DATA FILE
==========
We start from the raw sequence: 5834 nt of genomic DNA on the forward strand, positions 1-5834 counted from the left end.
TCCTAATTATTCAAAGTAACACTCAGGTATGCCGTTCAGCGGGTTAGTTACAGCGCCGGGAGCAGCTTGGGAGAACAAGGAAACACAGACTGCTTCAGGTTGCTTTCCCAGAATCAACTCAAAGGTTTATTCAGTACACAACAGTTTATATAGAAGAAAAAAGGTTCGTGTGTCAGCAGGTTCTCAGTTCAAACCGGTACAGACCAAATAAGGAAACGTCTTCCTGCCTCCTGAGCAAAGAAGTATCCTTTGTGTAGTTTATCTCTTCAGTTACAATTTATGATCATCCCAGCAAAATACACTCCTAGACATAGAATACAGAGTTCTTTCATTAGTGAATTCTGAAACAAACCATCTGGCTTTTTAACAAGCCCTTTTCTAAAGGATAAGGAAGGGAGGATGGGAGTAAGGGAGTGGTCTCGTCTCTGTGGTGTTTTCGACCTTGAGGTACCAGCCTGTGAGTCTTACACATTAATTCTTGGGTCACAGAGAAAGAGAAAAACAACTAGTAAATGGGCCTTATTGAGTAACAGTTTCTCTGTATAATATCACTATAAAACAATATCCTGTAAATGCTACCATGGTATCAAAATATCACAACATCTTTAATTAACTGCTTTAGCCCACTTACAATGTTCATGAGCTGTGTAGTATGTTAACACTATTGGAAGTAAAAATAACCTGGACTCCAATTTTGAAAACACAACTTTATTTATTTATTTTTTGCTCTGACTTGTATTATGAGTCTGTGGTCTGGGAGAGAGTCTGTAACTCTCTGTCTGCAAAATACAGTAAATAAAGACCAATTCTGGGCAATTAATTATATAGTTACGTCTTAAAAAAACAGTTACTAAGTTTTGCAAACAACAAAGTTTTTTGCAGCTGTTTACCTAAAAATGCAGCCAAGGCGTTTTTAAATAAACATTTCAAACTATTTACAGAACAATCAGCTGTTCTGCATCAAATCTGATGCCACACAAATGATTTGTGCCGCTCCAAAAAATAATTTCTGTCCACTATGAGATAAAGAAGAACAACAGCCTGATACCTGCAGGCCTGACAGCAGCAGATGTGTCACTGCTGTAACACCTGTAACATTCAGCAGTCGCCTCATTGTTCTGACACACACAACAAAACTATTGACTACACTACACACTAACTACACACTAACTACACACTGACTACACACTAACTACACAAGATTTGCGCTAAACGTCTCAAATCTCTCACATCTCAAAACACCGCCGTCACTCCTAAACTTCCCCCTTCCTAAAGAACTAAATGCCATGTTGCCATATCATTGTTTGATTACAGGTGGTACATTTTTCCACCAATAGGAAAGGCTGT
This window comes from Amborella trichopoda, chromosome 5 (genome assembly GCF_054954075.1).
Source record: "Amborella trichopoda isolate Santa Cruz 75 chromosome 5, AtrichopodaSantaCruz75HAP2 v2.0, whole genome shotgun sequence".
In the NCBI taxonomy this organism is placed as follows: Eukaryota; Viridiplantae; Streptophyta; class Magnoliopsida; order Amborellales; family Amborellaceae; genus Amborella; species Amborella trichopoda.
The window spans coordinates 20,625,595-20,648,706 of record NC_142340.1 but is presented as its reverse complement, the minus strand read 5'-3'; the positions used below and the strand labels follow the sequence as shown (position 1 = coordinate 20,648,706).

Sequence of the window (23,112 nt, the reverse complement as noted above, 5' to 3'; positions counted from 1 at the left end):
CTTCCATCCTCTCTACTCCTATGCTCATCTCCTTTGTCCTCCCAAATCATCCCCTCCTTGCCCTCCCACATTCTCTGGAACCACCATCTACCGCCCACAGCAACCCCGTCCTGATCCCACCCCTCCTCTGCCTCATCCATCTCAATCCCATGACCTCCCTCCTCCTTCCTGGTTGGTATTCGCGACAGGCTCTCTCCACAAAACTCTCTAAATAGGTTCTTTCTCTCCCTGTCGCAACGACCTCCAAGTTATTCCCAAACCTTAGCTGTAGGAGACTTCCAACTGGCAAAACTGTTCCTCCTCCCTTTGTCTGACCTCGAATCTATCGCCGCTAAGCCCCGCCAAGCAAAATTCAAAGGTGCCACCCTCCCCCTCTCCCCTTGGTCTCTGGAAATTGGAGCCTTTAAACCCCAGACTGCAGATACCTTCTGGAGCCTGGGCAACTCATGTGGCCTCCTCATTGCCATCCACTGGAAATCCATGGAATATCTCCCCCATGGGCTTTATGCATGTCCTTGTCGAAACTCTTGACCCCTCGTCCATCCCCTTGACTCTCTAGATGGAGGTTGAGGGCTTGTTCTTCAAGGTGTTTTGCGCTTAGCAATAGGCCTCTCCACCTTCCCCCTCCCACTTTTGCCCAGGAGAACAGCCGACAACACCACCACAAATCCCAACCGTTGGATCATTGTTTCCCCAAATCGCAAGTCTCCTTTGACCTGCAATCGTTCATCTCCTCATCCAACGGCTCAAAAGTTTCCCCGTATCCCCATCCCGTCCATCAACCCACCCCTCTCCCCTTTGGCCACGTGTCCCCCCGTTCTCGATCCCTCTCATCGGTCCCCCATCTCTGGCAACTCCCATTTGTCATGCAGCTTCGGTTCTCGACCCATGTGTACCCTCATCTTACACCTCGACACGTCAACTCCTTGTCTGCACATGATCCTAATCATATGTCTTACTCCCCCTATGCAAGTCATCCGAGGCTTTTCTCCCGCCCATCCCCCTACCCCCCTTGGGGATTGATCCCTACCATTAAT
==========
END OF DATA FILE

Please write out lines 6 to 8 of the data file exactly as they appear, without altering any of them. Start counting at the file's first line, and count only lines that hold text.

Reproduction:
The window spans coordinates 20,625,595-20,648,706 of record NC_142340.1 but is presented as its reverse complement, the minus strand read 5'-3'; the positions used below and the strand labels follow the sequence as shown (position 1 = coordinate 20,648,706).

Sequence of the window (23,112 nt, the reverse complement as noted above, 5' to 3'; positions counted from 1 at the left end):
CTTCCATCCTCTCTACTCCTATGCTCATCTCCTTTGTCCTCCCAAATCATCCCCTCCTTGCCCTCCCACATTCTCTGGAACCACCATCTACCGCCCACAGCAACCCCGTCCTGATCCCACCCCTCCTCTGCCTCATCCATCTCAATCCCATGACCTCCCTCCTCCTTCCTGGTTGGTATTCGCGACAGGCTCTCTCCACAAAACTCTCTAAATAGGTTCTTTCTCTCCCTGTCGCAACGACCTCCAAGTTATTCCCAAACCTTAGCTGTAGGAGACTTCCAACTGGCAAAACTGTTCCTCCTCCCTTTGTCTGACCTCGAATCTATCGCCGCTAAGCCCCGCCAAGCAAAATTCAAAGGTGCCACCCTCCCCCTCTCCCCTTGGTCTCTGGAAATTGGAGCCTTTAAACCCCAGACTGCAGATACCTTCTGGAGCCTGGGCAACTCATGTGGCCTCCTCATTGCCATCCACTGGAAATCCATGGAATATCTCCCCCATGGGCTTTATGCATGTCCTTGTCGAAACTCTTGACCCCTCGTCCATCCCCTTGACTCTCTAGATGGAGGTTGAGGGCTTGTTCTTCAAGGTGTTTTGCGCTTAGCAATAGGCCTCTCCACCTTCCCCCTCCCACTTTTGCCCAGGAGAACAGCCGACAACACCACCACAAATCCCAACCGTTGGATCATTGTTTCCCCAAATCGCAAGTCTCCTTTGACCTGCAATCGTTCATCTCCTCATCCAACGGCTCAAAAGTTTCCCCGTATCCCCATCCCGTCCATCAACCCACCCCTCTCCCCTTTGGCCACGTGTCCCCCCGTTCTCGATCCCTCTCATCGGTCCCCCATCTCTGGCAACTCCCATTTGTCATGCAGCTTCGGTTCTCGACCCATGTGTACCCTCATCTTACACCTCGACACGTCAACTCCTTGTCTGCACATGATCCTAATCATATGTCTTACTCCCCCTATGCAAGTCATCCGAGGCTTTTCTCCCGCCCATCCCCCTACCCCCCTTGGGGATTGATCCCTACCATTAAT